Tougher rules for UK broadband advertising
ISPs face changes to the way they advertise broadband services.
From April next year, providers will no longer be able to advertise maximum speeds for net packages unless 10% of customers can actually get them.
The new rules come from the Committees of Advertising Practice (CAP), the body responsible for writing advertising codes.
But Which?, one of the main campaigners for change, said the new rulings do not go far enough.
There has been huge pressure from industry and consumer groups for changes in the way broadband services are marketed with many feeling current campaigns are misleading consumers.
"This new guidance directly responds to consumer concerns by setting an appropriately high bar for advertisers who want to make speed and unlimited claims in ads," said CAP chairman James Best.
"Advertising is only effective if consumers trust the messages they see and hear," he added.
The new rules state that services cannot be advertised with a headline speed, unless 10% of customers can achieve that. It also calls on ISPs to be clearer about the data caps they set for services.
Which did not think the guidelines went far enough.
"Broadband providers have just been given the green light to mislead consumers. The rules say that providers don't have to state what range of speeds most of their customers experience," it said in a statement.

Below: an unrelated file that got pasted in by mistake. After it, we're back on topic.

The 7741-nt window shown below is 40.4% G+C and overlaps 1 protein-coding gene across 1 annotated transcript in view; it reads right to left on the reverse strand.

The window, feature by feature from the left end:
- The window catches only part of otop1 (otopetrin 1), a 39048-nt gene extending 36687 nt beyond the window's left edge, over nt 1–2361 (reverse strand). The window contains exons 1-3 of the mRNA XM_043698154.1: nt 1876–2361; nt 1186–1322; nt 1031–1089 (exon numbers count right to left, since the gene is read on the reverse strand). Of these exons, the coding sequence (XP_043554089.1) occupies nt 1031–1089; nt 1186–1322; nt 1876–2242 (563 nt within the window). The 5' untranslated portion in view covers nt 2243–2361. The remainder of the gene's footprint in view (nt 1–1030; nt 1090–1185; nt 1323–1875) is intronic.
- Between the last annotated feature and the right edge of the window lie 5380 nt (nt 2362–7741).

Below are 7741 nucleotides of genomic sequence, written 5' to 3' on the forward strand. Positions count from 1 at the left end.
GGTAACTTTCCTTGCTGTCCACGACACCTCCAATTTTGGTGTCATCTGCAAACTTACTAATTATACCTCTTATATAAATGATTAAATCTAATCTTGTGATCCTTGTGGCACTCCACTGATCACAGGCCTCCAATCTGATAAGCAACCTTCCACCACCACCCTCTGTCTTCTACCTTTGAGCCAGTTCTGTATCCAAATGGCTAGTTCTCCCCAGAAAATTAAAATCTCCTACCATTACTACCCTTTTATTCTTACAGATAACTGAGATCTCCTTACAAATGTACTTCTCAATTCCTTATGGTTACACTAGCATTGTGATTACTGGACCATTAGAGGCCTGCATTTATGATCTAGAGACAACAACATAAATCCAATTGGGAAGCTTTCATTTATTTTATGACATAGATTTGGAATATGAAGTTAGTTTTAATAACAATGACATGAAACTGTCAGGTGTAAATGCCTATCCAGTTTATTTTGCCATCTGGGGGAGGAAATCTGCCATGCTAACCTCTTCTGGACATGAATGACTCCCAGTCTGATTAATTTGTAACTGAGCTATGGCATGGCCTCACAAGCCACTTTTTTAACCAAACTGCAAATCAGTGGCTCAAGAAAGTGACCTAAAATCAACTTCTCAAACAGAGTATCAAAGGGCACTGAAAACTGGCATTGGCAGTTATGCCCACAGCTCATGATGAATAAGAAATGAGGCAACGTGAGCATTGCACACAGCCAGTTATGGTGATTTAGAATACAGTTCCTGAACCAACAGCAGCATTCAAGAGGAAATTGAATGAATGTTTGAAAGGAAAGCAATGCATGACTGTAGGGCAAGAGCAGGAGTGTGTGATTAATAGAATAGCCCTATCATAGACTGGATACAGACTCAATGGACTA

"That means advertising campaigns can now be based on the experience of a privileged few. If just one in 10 customers get access to the top speeds advertised, that's within the guidelines," it said in a statement.
A recent study by Ofcom found that many services marketed as up to 20Mbps actually achieved an average of just 6.8Mbps.
It recommended that ISPs advertise "typical" speeds so that consumers would have a clearer idea of what they were getting.
"We are disappointed that it appears not to be possible to establish a single, clear and consistent 'Typical Speed Range'. Our view is that this is the best way to ensure that consumers are able to compare the wide range of packages that are available," it said in response to the new guidelines.
CAP also looked at the way ISPs advertise services as unlimited even though they impose data thresholds.
It ruled that broadband providers could still impose limits on the amount of data that users could download, but they must explain the thresholds more clearly.
Which? was unimpressed.
"Unlimited should mean unlimited at your normal broadband speed, but internet service providers will be allowed to slow down a supposedly 'unlimited' connection once a customer goes over a certain threshold," it said.
"Ofcom should step in where the advertising regulators have failed, and make sure consumers can't be misled about the broadband service they're paying for," it added.
Virgin, which has campaigned for changes in the way its rival advertise services, said it was pleased with the new codes.
Jon James, executive director of broadband at Virgin Media, said: "This is a much needed and long awaited victory for consumers. The new rules are a big step in the right direction and the greater transparency will ensure people can make more informed choices.
ISPs will no longer be able to hide behind generic terms or catch-all claims which they simply cannot deliver."